Nihilism has been used to destroy biological affiliations and social affiliations and make innocent people worthy of death through a morality of group guilt, or power associated bias. So pliant is the human mind normal people from any school or street can be turned into sadistic exploiters of others in a few weeks given the right stimulus and motivations.

The discussion is probably not morality, but what socially people can get away with while appearing to conform to the social rules into which one is born. To a rationalist this probably appears too pliable, except looking at human civilisations, this is exactly what takes place. Kant appears to be trying to define something simple and refined, except this is probably impossible.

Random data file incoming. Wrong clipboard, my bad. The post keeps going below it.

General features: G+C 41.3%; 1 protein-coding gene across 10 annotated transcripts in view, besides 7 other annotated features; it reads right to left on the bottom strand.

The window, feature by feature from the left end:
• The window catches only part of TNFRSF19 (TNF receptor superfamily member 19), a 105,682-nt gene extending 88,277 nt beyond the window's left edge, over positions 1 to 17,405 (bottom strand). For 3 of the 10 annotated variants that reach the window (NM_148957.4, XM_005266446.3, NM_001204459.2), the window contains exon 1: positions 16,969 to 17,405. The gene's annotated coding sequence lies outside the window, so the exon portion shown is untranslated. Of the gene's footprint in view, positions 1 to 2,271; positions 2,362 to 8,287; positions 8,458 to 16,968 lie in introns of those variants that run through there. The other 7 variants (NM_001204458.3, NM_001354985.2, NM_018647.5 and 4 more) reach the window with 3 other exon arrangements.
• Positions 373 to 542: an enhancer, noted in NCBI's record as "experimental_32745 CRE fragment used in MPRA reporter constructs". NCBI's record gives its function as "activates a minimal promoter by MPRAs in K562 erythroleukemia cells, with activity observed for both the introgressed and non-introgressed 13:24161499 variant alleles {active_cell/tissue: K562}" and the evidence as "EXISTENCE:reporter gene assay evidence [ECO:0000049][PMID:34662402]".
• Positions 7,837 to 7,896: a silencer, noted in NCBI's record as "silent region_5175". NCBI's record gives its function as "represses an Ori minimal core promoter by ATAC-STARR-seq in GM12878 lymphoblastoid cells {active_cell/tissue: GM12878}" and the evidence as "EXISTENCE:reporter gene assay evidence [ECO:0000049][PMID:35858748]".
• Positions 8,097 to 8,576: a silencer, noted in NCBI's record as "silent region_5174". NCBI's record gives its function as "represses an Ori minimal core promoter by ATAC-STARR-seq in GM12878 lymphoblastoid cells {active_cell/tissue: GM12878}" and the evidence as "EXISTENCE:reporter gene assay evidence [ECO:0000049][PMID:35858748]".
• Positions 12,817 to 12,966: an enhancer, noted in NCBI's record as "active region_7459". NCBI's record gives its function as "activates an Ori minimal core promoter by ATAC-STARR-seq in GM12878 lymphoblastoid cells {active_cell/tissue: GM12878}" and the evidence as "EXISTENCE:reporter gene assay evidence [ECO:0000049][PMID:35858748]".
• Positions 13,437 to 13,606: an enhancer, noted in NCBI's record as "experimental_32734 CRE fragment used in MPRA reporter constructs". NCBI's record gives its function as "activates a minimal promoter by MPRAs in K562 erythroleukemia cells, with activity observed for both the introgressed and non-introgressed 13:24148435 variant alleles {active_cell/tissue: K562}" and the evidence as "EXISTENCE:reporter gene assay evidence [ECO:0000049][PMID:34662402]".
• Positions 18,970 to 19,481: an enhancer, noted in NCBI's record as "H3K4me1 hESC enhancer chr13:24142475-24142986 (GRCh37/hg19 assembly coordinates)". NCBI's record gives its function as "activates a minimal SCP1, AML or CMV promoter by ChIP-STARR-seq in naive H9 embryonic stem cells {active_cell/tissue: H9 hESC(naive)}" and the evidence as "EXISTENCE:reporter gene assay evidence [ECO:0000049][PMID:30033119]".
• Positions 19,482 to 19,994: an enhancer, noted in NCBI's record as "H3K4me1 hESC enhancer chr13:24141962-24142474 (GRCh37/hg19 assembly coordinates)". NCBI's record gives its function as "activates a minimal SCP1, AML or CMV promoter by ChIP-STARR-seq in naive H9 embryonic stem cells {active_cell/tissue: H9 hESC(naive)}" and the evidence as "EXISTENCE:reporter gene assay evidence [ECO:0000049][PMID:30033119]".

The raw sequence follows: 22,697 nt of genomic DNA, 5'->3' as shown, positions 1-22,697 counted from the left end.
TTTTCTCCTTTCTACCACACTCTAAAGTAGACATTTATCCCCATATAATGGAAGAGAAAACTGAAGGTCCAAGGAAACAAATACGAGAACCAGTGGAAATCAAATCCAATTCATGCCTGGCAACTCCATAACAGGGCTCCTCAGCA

Just look at our own morality. If terrorists use no rules engagement, what do we do in response? If an army hide among civilians, do we stop killing innocents? If a war starts, how well do we prosecute murders by soldiers against non-combatants? If people are fleeing war and persecution, how well do we save their lives when it is in our power to do so?